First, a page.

Defend the plum tree from parasites

Defend the plum tree from parasites

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Plums and plums are usually quite rustic and productive plants, but like other stone fruit (peach, apricot, almond and cherry), these species can also be affected by harmful diseases and insects. Some adversities are common to stone fruit, while others are more specific, but the forms of prevention are similar and the treatments can always be administered with the various ecological products now available and tested to be effective.

Let's see now in particular what are the harmful insects that can attack the plum tree (Sino-Japanese plum tree) and the plum (European plum tree) and how to defend the plants organically, while best preserving the balance of the agroecosystem and avoiding pollution, while legitimately focusing on good, abundant and quality production.

It is not true that the two objectives exclude each other, indeed, they can be together, only that their joint achievement requires much more attention and timeliness compared to conventional management, in which products with a strong killing power are used whenever the need is seen. Too bad that these products often kill even beneficial or harmless insects, and this is not positive and in the long run not even convenient.

Cydia of the plum tree

There Cydia funebrana, or cydia of the plum tree, is a small butterfly similar in appearance to the harassing Cydia, with gray-brown front wings and whitish streaks, and capable of making 2-3 generations per year. The damage that this insect causes occurs at the stage of larva, which overwinters in cocoons sheltered among the barks. In spring, the adults flutter, mate and they lay their eggs on the fruit in formation. From the eggs the larvae are born that begin to live at the expense of the fruits, eating the pulp, and the consequence is that many fruits fall and are lost.

Against this parasite i Preventive remedies are the placement of food traps, such as those of type Tap Trap, which include a yellow cap-hook, which attracts for the color, screwed on a bottle filled with a good bait for catches. At the end of the summer it is also useful wrap the logs with corrugated cardboard, in whose grooves the insects will tend to make the cocoon for the winter. With this trick you can catch many of them.

If organic farming is extensive, i.e. at least 1 ha, it also makes sense to set up a defense by means of pheromone traps for sexual confusion. Finally, the most recommended product to perform treatments is Bacillus thuringiensis kurstaki, particularly specific against this and other lepidoptera and harmless to other insects such as bees and bumblebees.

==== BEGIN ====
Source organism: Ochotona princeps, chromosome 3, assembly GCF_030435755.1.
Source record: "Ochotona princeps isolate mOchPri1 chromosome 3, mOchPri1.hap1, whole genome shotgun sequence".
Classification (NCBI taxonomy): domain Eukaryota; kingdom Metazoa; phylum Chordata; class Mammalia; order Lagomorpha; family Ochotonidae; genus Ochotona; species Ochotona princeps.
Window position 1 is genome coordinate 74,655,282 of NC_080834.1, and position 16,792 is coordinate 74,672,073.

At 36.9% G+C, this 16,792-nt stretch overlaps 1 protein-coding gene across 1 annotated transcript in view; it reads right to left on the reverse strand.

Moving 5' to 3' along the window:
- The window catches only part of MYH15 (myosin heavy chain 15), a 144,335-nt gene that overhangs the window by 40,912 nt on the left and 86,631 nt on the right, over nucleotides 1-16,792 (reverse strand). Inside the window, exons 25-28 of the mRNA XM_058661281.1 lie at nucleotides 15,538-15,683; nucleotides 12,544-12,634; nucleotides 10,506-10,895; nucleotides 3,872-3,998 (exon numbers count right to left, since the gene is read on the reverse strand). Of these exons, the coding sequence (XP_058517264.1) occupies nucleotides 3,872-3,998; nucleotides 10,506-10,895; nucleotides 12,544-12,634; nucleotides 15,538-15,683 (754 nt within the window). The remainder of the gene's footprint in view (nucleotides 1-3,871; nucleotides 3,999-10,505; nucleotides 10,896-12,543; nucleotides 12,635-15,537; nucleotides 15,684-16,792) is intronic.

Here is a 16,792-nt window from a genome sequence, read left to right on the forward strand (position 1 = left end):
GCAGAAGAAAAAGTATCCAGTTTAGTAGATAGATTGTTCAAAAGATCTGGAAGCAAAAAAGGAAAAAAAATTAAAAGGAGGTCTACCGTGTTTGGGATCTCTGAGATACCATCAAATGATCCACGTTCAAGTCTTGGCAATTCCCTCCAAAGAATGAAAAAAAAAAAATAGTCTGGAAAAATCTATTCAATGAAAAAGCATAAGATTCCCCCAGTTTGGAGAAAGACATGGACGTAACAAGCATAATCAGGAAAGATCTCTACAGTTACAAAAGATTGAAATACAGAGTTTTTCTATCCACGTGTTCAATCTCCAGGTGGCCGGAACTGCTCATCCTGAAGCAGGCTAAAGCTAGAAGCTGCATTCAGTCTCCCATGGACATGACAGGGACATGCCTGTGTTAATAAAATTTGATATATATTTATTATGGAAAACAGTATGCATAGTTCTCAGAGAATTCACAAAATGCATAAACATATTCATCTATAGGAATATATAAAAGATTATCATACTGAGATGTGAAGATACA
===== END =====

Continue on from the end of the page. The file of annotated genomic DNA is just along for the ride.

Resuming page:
Even the larvae of this insect, whitish or yellow, feed on the fruits of the plum tree. The black sawfly adults overwinter in the soil to reappear during flowering and lay their eggs right at the base of the floral sepals. Also in this case then the larvae cause the affected fruit to fall to the ground with loss of production.

In the presence of a few plants we can try to contain the parasite by means of white chromotropic traps, which we can also use for the solo monitoring, in order to decide whether to do a treatment or not. The rule is to deal when a trap captures at least 15-20 adults, but if we are unable to recognize them compared to other accidentally caught insects, we can alternatively count the affected flower buds, finding tunnels or not. It makes sense to establish how damage threshold 10% of affected flowers on the total, and make a treatment, for example with the natural pyrethrum, from this percentage up, repeating the operation later, if the presence of the insect returns to those values.


We couldn't miss the aphids, as always, given that they are parasites of which there are many species capable of attacking various garden plants, fruit and ornamental species.

Fortunately, in an environment managed organically the natural predators of these insects are abundant, and therefore it is not difficult to see ladybugs on the same plants where colonies of aphids are present.

However, we can easily drive away the aphids with extracts of nettle, garlic or chilli sprayed on plants. However, if the damage of the aphids begins to get serious, in terms of shrinking of the shoots and leaves and the presence honeydew sticky, it's worth it intervene by spraying diluted Marseille soap or neem oil.

Asian bedbug

In recent years it has entered our circles with a certain arrogance the Asian bedbug (Halyomorpha halys), and caused serious damage to the affected crops, also because it is a very polyphagous species. Insect nets, also used to contain damage from hail and set up after fruit setting, together with frequent treatments based on natural pyrethrum or azadirachtin, can limit the damage.

Drosophila suzukii

Another polyphagous insect is the Drosophila suzukii, also called small fruit fly, which also affects the plum tree. Against this insect the type food traps are useful Red Tap Trap.

Video: Codling moth -- How to keep the worms away organically


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